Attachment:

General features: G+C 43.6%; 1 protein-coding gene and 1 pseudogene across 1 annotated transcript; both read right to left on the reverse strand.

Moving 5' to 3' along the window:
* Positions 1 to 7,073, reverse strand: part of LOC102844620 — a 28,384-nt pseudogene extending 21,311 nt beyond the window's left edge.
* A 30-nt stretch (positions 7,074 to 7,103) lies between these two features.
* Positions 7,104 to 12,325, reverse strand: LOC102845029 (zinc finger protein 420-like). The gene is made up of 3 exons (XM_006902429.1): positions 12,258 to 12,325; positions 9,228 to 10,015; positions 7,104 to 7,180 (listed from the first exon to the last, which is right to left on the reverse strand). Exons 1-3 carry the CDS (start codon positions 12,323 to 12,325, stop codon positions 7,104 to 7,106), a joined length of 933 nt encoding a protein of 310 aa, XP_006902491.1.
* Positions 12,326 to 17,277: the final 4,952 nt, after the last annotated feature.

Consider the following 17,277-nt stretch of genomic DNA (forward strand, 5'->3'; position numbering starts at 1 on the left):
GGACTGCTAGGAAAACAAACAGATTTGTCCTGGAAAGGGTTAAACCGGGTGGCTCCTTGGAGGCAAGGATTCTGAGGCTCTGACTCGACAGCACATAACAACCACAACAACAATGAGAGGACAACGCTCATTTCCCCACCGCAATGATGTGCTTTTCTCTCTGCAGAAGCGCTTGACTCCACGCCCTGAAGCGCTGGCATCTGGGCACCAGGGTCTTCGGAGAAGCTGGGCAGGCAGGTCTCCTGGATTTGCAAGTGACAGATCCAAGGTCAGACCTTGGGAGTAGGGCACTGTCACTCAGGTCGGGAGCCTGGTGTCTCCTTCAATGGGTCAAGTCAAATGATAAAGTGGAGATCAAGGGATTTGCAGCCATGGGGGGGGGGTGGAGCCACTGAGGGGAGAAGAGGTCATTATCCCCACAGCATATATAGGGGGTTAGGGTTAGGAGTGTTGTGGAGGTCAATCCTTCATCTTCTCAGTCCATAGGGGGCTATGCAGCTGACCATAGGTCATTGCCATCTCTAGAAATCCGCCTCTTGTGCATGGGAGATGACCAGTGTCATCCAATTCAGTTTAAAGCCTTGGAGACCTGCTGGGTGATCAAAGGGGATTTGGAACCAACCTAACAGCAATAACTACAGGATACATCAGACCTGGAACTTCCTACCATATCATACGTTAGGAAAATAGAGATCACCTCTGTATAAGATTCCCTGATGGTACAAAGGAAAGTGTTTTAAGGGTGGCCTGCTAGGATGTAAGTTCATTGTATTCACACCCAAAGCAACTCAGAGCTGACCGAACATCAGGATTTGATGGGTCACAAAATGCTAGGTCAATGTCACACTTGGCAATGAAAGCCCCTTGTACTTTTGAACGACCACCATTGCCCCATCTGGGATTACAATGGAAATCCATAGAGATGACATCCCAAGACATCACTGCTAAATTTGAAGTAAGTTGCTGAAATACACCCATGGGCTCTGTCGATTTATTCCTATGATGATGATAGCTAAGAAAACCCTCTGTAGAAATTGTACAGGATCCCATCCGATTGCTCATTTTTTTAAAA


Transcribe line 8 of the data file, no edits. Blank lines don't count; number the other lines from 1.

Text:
GGACTGCTAGGAAAACAAACAGATTTGTCCTGGAAAGGGTTAAACCGGGTGGCTCCTTGGAGGCAAGGATTCTGAGGCTCTGACTCGACAGCACATAACAACCACAACAACAATGAGAGGACAACGCTCATTTCCCCACCGCAATGATGTGCTTTTCTCTCTGCAGAAGCGCTTGACTCCACGCCCTGAAGCGCTGGCATCTGGGCACCAGGGTCTTCGGAGAAGCTGGGCAGGCAGGTCTCCTGGATTTGCAAGTGACAGATCCAAGGTCAGACCTTGGGAGTAGGGCACTGTCACTCAGGTCGGGAGCCTGGTGTCTCCTTCAATGGGTCAAGTCAAATGATAAAGTGGAGATCAAGGGATTTGCAGCCATGGGGGGGGGGTGGAGCCACTGAGGGGAGAAGAGGTCATTATCCCCACAGCATATATAGGGGGTTAGGGTTAGGAGTGTTGTGGAGGTCAATCCTTCATCTTCTCAGTCCATAGGGGGCTATGCAGCTGACCATAGGTCATTGCCATCTCTAGAAATCCGCCTCTTGTGCATGGGAGATGACCAGTGTCATCCAATTCAGTTTAAAGCCTTGGAGACCTGCTGGGTGATCAAAGGGGATTTGGAACCAACCTAACAGCAATAACTACAGGATACATCAGACCTGGAACTTCCTACCATATCATACGTTAGGAAAATAGAGATCACCTCTGTATAAGATTCCCTGATGGTACAAAGGAAAGTGTTTTAAGGGTGGCCTGCTAGGATGTAAGTTCATTGTATTCACACCCAAAGCAACTCAGAGCTGACCGAACATCAGGATTTGATGGGTCACAAAATGCTAGGTCAATGTCACACTTGGCAATGAAAGCCCCTTGTACTTTTGAACGACCACCATTGCCCCATCTGGGATTACAATGGAAATCCATAGAGATGACATCCCAAGACATCACTGCTAAATTTGAAGTAAGTTGCTGAAATACACCCATGGGCTCTGTCGATTTATTCCTATGATGATGATAGCTAAGAAAACCCTCTGTAGAAATTGTACAGGATCCCATCCGATTGCTCATTTTTTTAAAA